This verse also lists the four requirements the apostles imposed on new converts before they could be admitted into the fellowship of believers. Some of these strictures were culturally specific to that era, such as not eating meat sacrificed to idols. The other three requirements are applicable today and are actually from the Torah-law of Moses. These are: abstaining from sexual immorality, and properly butchering meat, and not eating blood. These last two requirements were important elements of the biblical dietary laws as found in the Torah or law of Moses.

Curiously, and hypocritically, many in the mainstream church who use Acts 15 as “proof” that the Torah-law is no longer applicable to believers in Yeshua at the same time totally ignore the four requirements that the apostles imposed on the Gentiles in this verse. How many Christians actually follow the dietary requirements listed in this verse, which are from the Torah? How many sermons have you heard in the church about koshering your meat to get all the blood out of it before you eat it? So, if one believes that the apostles are freeing believers from the Torah, and all that Gentiles now have to do are these four requirements listed in this verse, then why aren’t Christians at least scrupulously obeying these minimal requirements?

Acts 15:21, Moses…synagogue…every Sabbath. Why did James make this statement? What is he really saying here? What is the relevance to the previous discussion of mentioning that Moses is preached in the synagogue every Sabbath? The inference is that the saints can learn all about the legal requirements of the Torah (the practical aspects of how to love Elohim and one’s neighbor [Mark 12:29–31; Rom 123:8–10], how to love Yeshua [John 14:15], how not to sin [1 John 3:4] and how to walk in righteousness [Ps 119:172], how to know Elohim [1 John 2:3–6]) by going to the synagogue each Sabbath. Why else mention this? If the law was done away with, then what is the relevance of this statement? There is none!

Acts 15:24, Keep the law. The issue here is not whether Torah-obedience is necessary for a redeemed believer, but rather whether circumcision and following the customs of Moses (as opposed to the eternal principles of the Torah) is a prerequisite for salvation.


8 thoughts on “Acts 15 Explained—It’s not what you’ve been taught!

  1. Natan…This may be basic and what I should know, but I have to ask…How exactly does one distinguish between “the customs of Moses” (when for ex, Moses didn’t just make something up but was told by father, ie…Moses didn’t invent circumcision, Father did) and an eternal principle? I need help knowing the difference….it is a bit muddy to me… Thanks, drb

    • Good question.

      My best understanding with regard to the “custom” or “manner” of Moses as mentioned in Acts 15:1 this: The principle of circumcision both of the flesh and the heart is from the Father and speaks to the need of humans to be heart circumcised of which physical circumcision of males (who are the spiritual heads of their homes, thus representing what needs to occur to the whole family both male and female) is but a symbol of a higher, spiritual and more important reality, namely, that of spiritual circumcision. So the overall principle comes from the Father. How it was specifically implemented and applied in daily life, or the exact details of how the law was walked out, was sometimes specific to the era in which humans are living. This is a fundamental distinction between the basic, eternal and over-arching principles of the Elohim’s Torah-law compared to “the law of Moses.” The principles of the former are for all time and for all people, while the latter are the specifics of how those principles are applied in the daily lives of a particular people at a particular time. Some of these specific laws may or may not apply to us today. For example, how many of us now use an ox for work or transpiration? We don’t, but the principle of the ox in the ditch still apply, even though most of us have never even seen an ox much less own or use one. The eternal principles of the Torah, like the ox in the ditch scenario, never change, but exactly how these principles are applied may vary from one generation and culture to another. This concept is very different than what the Christian church teaches about the law of Moses, which they say was “fulfilled” by Yeshua, which they take to mean was “done away with” or abrogated, so that we no longer have to do it. This concept, of course, is fundamentally flawed and illogical and is patently absurd. If it were true, then it would be now permissible to murder, lie, have sex with animals, not have to tithe to your church, etc., etc.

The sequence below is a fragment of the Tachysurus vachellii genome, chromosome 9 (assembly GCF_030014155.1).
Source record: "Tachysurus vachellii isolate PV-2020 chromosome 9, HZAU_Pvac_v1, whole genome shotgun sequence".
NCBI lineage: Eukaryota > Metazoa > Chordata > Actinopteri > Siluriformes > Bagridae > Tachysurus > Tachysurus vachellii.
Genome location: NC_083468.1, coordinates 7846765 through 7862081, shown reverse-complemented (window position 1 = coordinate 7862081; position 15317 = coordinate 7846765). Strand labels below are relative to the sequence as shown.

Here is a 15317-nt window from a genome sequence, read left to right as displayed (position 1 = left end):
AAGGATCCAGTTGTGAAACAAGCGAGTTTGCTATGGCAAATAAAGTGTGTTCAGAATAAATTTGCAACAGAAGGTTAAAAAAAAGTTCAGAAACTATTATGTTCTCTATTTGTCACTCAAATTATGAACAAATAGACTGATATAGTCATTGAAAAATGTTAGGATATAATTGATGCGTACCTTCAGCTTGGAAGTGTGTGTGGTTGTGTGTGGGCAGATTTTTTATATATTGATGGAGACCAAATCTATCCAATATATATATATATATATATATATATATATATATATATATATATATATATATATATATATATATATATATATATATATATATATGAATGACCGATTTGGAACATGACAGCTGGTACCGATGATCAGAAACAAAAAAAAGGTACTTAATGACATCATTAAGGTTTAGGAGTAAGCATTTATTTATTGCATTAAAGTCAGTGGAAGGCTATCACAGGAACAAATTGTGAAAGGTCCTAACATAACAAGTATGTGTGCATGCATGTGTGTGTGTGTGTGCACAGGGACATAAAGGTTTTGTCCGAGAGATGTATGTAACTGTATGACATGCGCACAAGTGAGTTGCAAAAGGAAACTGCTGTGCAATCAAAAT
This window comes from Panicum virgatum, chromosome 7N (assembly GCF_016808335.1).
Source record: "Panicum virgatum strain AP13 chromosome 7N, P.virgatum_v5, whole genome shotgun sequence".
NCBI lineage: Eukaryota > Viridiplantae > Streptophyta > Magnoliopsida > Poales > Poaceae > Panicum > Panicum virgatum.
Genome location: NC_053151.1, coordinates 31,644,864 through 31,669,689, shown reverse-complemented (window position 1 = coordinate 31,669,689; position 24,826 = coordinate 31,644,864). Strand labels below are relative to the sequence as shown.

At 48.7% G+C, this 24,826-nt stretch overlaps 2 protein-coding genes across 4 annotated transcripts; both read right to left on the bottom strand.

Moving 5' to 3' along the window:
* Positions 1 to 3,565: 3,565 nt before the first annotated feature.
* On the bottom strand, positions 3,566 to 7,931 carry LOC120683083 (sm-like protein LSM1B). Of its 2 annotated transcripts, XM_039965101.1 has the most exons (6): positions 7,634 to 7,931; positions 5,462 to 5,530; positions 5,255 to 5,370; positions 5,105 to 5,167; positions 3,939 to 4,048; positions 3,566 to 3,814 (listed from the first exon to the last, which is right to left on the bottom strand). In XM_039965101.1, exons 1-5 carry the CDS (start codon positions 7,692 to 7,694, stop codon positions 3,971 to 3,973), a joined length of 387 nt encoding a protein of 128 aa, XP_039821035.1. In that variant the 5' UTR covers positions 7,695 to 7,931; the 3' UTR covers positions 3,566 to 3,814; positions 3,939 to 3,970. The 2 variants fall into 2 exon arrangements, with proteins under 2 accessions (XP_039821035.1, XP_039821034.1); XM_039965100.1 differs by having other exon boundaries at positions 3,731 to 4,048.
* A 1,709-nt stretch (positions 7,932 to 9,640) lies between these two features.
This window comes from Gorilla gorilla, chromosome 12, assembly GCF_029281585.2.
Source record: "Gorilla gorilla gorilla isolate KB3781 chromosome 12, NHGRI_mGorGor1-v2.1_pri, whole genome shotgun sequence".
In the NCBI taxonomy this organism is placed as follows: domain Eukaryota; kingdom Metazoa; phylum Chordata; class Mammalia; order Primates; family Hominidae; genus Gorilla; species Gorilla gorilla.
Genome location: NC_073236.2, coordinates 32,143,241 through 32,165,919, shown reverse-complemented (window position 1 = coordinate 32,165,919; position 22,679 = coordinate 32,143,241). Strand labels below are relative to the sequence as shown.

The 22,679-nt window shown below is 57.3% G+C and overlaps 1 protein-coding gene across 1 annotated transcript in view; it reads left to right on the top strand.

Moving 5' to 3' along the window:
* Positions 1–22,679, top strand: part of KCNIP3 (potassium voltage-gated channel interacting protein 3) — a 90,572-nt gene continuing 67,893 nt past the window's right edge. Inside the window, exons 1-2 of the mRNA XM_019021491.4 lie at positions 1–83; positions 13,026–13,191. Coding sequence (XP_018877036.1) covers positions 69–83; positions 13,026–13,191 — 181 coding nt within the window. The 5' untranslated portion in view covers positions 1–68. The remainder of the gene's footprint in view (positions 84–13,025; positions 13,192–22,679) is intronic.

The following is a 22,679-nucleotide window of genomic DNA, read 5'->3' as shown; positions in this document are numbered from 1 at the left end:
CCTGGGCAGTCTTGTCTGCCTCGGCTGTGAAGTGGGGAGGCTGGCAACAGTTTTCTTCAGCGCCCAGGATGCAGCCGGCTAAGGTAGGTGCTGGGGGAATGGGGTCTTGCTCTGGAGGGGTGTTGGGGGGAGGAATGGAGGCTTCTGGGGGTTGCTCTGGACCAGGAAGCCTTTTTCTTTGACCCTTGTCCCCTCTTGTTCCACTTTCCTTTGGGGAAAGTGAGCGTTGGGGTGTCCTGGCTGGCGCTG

The law of Moses or the customs of Moses (which were also from Elohim) was the Torah put into a written or codified form like a national constitution that could then be referred to as a legal guide for governing a physical nation. That is the fundamental technical distinction, as I understand it, between the Torah and the law of Moses. The over-arching principles of the Torah are in no way nullified or abrogated by the law of Moses, since they really are one and the same, and Scripture uses the terms interchangeably, since one doesn’t contradict the other. However, the law of Moses is the application of those principles to the nation of Israel, which existed thousands of years ago in the Middle East and was basically an agrarian society with a tabernacle and priesthood, and was before the cross. Many of these conditions no longer exist for us today (as the Epistle to the Hebrews) points out, so how some of these eternal principles of the Torah are applied may not be the same for us today as they were in ancient times. For example, we can no longer stone people for willfully breaking the Sabbath, committing adultery or homosexuality, or being a witch, even though the Torah dictates the death penalty for these sins. That doesn’t mean that such people won’t die. The wages of sin is still death, and YHVH will ultimately pronounce a death penalty upon all unrepentant sinners (i.e. the lake of fire) at the white throne judgment. We humans just don’t carry out the death penalty upon offenders here and now as occurred under the law of Moses.